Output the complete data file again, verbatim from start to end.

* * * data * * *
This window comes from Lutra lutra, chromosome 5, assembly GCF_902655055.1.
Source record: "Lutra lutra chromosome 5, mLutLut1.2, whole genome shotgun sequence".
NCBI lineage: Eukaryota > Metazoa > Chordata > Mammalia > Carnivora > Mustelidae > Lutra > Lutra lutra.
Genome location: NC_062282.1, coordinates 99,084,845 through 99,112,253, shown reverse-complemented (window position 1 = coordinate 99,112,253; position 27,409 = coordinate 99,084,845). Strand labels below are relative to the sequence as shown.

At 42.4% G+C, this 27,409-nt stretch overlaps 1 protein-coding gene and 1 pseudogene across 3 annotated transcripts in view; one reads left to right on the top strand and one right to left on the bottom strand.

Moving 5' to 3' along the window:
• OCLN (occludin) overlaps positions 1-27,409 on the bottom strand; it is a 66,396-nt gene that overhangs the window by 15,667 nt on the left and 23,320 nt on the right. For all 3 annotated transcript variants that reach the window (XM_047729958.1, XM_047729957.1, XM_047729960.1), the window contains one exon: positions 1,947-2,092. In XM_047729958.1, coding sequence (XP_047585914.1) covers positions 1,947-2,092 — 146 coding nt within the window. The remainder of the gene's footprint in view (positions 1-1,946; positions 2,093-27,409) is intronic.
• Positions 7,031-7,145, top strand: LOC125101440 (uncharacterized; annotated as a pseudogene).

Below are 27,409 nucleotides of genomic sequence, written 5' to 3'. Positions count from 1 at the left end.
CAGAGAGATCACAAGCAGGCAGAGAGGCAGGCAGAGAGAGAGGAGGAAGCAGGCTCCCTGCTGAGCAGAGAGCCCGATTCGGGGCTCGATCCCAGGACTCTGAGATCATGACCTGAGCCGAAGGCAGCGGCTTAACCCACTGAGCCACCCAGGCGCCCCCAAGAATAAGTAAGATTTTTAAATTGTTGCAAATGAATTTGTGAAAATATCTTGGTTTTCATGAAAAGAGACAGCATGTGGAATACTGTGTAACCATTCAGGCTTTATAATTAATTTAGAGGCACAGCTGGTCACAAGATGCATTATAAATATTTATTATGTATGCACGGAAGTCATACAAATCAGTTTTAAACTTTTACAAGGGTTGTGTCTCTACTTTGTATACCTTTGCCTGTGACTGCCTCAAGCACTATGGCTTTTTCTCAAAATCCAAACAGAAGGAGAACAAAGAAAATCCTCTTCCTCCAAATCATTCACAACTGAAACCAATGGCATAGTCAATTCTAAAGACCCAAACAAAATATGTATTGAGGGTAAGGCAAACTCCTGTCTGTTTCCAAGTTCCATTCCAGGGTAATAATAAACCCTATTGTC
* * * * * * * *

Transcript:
This window comes from Lutra lutra, chromosome 5, assembly GCF_902655055.1.
Source record: "Lutra lutra chromosome 5, mLutLut1.2, whole genome shotgun sequence".
NCBI lineage: Eukaryota > Metazoa > Chordata > Mammalia > Carnivora > Mustelidae > Lutra > Lutra lutra.
Genome location: NC_062282.1, coordinates 99,084,845 through 99,112,253, shown reverse-complemented (window position 1 = coordinate 99,112,253; position 27,409 = coordinate 99,084,845). Strand labels below are relative to the sequence as shown.

At 42.4% G+C, this 27,409-nt stretch overlaps 1 protein-coding gene and 1 pseudogene across 3 annotated transcripts in view; one reads left to right on the top strand and one right to left on the bottom strand.

Moving 5' to 3' along the window:
• OCLN (occludin) overlaps positions 1-27,409 on the bottom strand; it is a 66,396-nt gene that overhangs the window by 15,667 nt on the left and 23,320 nt on the right. For all 3 annotated transcript variants that reach the window (XM_047729958.1, XM_047729957.1, XM_047729960.1), the window contains one exon: positions 1,947-2,092. In XM_047729958.1, coding sequence (XP_047585914.1) covers positions 1,947-2,092 — 146 coding nt within the window. The remainder of the gene's footprint in view (positions 1-1,946; positions 2,093-27,409) is intronic.
• Positions 7,031-7,145, top strand: LOC125101440 (uncharacterized; annotated as a pseudogene).

Below are 27,409 nucleotides of genomic sequence, written 5' to 3'. Positions count from 1 at the left end.
CAGAGAGATCACAAGCAGGCAGAGAGGCAGGCAGAGAGAGAGGAGGAAGCAGGCTCCCTGCTGAGCAGAGAGCCCGATTCGGGGCTCGATCCCAGGACTCTGAGATCATGACCTGAGCCGAAGGCAGCGGCTTAACCCACTGAGCCACCCAGGCGCCCCCAAGAATAAGTAAGATTTTTAAATTGTTGCAAATGAATTTGTGAAAATATCTTGGTTTTCATGAAAAGAGACAGCATGTGGAATACTGTGTAACCATTCAGGCTTTATAATTAATTTAGAGGCACAGCTGGTCACAAGATGCATTATAAATATTTATTATGTATGCACGGAAGTCATACAAATCAGTTTTAAACTTTTACAAGGGTTGTGTCTCTACTTTGTATACCTTTGCCTGTGACTGCCTCAAGCACTATGGCTTTTTCTCAAAATCCAAACAGAAGGAGAACAAAGAAAATCCTCTTCCTCCAAATCATTCACAACTGAAACCAATGGCATAGTCAATTCTAAAGACCCAAACAAAATATGTATTGAGGGTAAGGCAAACTCCTGTCTGTTTCCAAGTTCCATTCCAGGGTAATAATAAACCCTATTGTC